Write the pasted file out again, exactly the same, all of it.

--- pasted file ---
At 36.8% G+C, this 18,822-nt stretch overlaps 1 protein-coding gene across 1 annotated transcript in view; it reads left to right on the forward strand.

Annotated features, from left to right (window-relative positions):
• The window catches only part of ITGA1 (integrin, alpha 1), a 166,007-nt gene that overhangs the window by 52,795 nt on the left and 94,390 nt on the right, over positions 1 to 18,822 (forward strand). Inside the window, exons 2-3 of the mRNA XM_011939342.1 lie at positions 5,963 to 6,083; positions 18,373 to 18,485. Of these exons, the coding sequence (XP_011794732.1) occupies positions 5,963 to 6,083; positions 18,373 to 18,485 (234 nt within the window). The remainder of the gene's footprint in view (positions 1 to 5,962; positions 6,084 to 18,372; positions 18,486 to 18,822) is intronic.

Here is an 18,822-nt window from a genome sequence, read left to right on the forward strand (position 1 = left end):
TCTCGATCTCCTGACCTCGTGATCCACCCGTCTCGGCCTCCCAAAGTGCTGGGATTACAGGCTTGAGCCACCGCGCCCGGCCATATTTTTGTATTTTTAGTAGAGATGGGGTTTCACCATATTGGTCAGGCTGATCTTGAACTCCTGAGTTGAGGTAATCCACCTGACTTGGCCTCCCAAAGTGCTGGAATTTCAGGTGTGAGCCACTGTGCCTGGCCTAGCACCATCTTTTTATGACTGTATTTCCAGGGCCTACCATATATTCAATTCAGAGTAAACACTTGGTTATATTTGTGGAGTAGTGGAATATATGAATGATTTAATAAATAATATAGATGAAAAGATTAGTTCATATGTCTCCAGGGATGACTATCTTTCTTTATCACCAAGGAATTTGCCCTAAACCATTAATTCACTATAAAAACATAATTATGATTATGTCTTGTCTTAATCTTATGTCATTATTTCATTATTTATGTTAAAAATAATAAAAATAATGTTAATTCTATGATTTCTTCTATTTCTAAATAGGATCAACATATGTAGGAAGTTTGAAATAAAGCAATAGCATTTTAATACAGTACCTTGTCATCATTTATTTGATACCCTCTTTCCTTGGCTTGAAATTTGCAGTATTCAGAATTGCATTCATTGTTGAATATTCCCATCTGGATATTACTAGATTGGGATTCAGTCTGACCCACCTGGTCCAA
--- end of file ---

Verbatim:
At 36.8% G+C, this 18,822-nt stretch overlaps 1 protein-coding gene across 1 annotated transcript in view; it reads left to right on the forward strand.

Annotated features, from left to right (window-relative positions):
• The window catches only part of ITGA1 (integrin, alpha 1), a 166,007-nt gene that overhangs the window by 52,795 nt on the left and 94,390 nt on the right, over positions 1 to 18,822 (forward strand). Inside the window, exons 2-3 of the mRNA XM_011939342.1 lie at positions 5,963 to 6,083; positions 18,373 to 18,485. Of these exons, the coding sequence (XP_011794732.1) occupies positions 5,963 to 6,083; positions 18,373 to 18,485 (234 nt within the window). The remainder of the gene's footprint in view (positions 1 to 5,962; positions 6,084 to 18,372; positions 18,486 to 18,822) is intronic.

Here is an 18,822-nt window from a genome sequence, read left to right on the forward strand (position 1 = left end):
TCTCGATCTCCTGACCTCGTGATCCACCCGTCTCGGCCTCCCAAAGTGCTGGGATTACAGGCTTGAGCCACCGCGCCCGGCCATATTTTTGTATTTTTAGTAGAGATGGGGTTTCACCATATTGGTCAGGCTGATCTTGAACTCCTGAGTTGAGGTAATCCACCTGACTTGGCCTCCCAAAGTGCTGGAATTTCAGGTGTGAGCCACTGTGCCTGGCCTAGCACCATCTTTTTATGACTGTATTTCCAGGGCCTACCATATATTCAATTCAGAGTAAACACTTGGTTATATTTGTGGAGTAGTGGAATATATGAATGATTTAATAAATAATATAGATGAAAAGATTAGTTCATATGTCTCCAGGGATGACTATCTTTCTTTATCACCAAGGAATTTGCCCTAAACCATTAATTCACTATAAAAACATAATTATGATTATGTCTTGTCTTAATCTTATGTCATTATTTCATTATTTATGTTAAAAATAATAAAAATAATGTTAATTCTATGATTTCTTCTATTTCTAAATAGGATCAACATATGTAGGAAGTTTGAAATAAAGCAATAGCATTTTAATACAGTACCTTGTCATCATTTATTTGATACCCTCTTTCCTTGGCTTGAAATTTGCAGTATTCAGAATTGCATTCATTGTTGAATATTCCCATCTGGATATTACTAGATTGGGATTCAGTCTGACCCACCTGGTCCAA